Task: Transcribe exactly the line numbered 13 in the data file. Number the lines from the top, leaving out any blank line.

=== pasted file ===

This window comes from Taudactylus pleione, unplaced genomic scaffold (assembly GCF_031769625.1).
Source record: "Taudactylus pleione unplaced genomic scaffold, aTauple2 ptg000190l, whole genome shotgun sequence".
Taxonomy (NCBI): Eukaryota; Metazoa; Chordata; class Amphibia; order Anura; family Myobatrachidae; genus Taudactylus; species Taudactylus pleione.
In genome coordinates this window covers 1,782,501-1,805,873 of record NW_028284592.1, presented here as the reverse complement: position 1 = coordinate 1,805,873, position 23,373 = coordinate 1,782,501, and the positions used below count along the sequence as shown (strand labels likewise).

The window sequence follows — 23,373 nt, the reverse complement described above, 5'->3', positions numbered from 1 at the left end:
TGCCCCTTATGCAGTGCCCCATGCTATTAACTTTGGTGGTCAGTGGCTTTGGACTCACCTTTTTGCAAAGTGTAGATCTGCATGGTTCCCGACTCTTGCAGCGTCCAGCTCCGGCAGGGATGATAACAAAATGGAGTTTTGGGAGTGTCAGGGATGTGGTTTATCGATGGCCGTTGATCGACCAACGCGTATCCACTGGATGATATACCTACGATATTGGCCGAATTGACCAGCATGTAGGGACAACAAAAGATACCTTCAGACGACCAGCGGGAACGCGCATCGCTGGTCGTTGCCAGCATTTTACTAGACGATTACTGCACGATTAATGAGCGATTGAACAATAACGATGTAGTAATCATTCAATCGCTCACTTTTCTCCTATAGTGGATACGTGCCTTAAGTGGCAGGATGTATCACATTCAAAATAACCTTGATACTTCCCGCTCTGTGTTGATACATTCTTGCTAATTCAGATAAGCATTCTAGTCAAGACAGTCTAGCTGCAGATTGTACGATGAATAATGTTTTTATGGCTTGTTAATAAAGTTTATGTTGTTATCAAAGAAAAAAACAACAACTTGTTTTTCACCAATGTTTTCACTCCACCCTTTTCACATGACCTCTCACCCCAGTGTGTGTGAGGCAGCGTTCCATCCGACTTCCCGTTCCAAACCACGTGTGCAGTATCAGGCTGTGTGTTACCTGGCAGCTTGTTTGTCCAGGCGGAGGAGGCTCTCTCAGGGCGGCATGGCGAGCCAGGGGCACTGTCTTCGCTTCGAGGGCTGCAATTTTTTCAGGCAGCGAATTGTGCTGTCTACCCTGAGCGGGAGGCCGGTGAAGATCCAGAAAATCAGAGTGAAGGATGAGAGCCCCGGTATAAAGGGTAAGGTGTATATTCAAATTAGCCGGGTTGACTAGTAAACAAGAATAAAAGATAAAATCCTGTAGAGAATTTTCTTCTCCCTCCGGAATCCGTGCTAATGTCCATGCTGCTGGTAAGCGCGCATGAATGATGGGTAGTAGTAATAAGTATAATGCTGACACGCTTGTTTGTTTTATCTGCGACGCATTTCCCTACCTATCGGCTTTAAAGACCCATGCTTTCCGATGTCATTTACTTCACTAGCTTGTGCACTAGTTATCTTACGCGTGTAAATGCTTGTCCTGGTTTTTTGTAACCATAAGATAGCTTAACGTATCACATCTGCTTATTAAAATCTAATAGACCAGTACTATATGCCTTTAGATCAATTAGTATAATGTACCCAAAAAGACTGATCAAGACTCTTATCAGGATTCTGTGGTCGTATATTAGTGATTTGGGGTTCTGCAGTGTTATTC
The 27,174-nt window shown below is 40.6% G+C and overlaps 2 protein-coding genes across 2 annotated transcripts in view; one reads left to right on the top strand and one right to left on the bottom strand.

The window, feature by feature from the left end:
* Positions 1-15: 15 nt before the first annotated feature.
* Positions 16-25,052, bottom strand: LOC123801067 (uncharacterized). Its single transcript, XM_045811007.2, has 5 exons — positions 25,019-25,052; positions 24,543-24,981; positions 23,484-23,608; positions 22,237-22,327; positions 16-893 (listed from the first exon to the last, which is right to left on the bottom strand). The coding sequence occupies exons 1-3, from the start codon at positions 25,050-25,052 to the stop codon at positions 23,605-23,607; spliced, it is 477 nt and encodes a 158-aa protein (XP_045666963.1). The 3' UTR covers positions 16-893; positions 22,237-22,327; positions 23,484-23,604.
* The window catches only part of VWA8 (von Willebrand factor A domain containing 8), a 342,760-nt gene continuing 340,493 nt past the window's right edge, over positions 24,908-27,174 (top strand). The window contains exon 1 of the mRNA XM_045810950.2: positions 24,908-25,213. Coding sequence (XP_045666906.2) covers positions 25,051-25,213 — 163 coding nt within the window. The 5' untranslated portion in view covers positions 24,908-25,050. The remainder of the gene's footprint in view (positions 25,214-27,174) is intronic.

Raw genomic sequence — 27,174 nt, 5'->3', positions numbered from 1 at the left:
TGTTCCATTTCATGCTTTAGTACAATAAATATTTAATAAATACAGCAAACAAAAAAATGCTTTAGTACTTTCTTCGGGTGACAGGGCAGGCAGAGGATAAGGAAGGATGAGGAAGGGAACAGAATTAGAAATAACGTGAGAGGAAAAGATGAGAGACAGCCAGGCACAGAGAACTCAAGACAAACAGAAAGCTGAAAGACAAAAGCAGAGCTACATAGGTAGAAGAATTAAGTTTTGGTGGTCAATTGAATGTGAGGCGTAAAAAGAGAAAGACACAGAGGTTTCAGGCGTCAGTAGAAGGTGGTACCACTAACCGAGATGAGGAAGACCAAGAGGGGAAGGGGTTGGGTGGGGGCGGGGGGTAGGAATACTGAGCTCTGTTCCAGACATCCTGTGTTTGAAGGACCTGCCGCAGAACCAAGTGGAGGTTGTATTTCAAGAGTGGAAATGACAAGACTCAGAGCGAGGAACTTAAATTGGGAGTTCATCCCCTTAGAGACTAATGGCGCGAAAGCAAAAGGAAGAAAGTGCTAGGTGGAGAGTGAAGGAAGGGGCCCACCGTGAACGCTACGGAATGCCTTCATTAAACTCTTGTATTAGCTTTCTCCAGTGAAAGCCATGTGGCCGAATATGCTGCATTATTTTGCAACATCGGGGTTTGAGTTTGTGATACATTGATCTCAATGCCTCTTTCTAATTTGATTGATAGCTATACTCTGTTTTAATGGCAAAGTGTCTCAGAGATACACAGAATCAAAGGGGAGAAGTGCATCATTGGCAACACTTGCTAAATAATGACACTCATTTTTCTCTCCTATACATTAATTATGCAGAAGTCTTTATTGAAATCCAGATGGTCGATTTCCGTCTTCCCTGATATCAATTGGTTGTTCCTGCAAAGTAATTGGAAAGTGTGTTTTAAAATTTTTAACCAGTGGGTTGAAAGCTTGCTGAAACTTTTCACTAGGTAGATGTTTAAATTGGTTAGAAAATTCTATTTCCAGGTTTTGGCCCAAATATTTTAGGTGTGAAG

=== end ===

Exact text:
TGTTCCATTTCATGCTTTAGTACAATAAATATTTAATAAATACAGCAAACAAAAAAATGCTTTAGTACTTTCTTCGGGTGACAGGGCAGGCAGAGGATAAGGAAGGATGAGGAAGGGAACAGAATTAGAAATAACGTGAGAGGAAAAGATGAGAGACAGCCAGGCACAGAGAACTCAAGACAAACAGAAAGCTGAAAGACAAAAGCAGAGCTACATAGGTAGAAGAATTAAGTTTTGGTGGTCAATTGAATGTGAGGCGTAAAAAGAGAAAGACACAGAGGTTTCAGGCGTCAGTAGAAGGTGGTACCACTAACCGAGATGAGGAAGACCAAGAGGGGAAGGGGTTGGGTGGGGGCGGGGGGTAGGAATACTGAGCTCTGTTCCAGACATCCTGTGTTTGAAGGACCTGCCGCAGAACCAAGTGGAGGTTGTATTTCAAGAGTGGAAATGACAAGACTCAGAGCGAGGAACTTAAATTGGGAGTTCATCCCCTTAGAGACTAATGGCGCGAAAGCAAAAGGAAGAAAGTGCTAGGTGGAGAGTGAAGGAAGGGGCCCACCGTGAACGCTACGGAATGCCTTCATTAAACTCTTGTATTAGCTTTCTCCAGTGAAAGCCATGTGGCCGAATATGCTGCATTATTTTGCAACATCGGGGTTTGAGTTTGTGATACATTGATCTCAATGCCTCTTTCTAATTTGATTGATAGCTATACTCTGTTTTAATGGCAAAGTGTCTCAGAGATACACAGAATCAAAGGGGAGAAGTGCATCATTGGCAACACTTGCTAAATAATGACACTCATTTTTCTCTCCTATACATTAATTATGCAGAAGTCTTTATTGAAATCCAGATGGTCGATTTCCGTCTTCCCTGATATCAATTGGTTGTTCCTGCAAAGTAATTGGAAAGTGTGTTTTAAAATTTTTAACCAGTGGGTTGAAAGCTTGCTGAAACTTTTCACTAGGTAGATGTTTAAATTGGTTAGAAAATTCTATTTCCAGGTTTTGGCCCAAATATTTTAGGTGTGAAG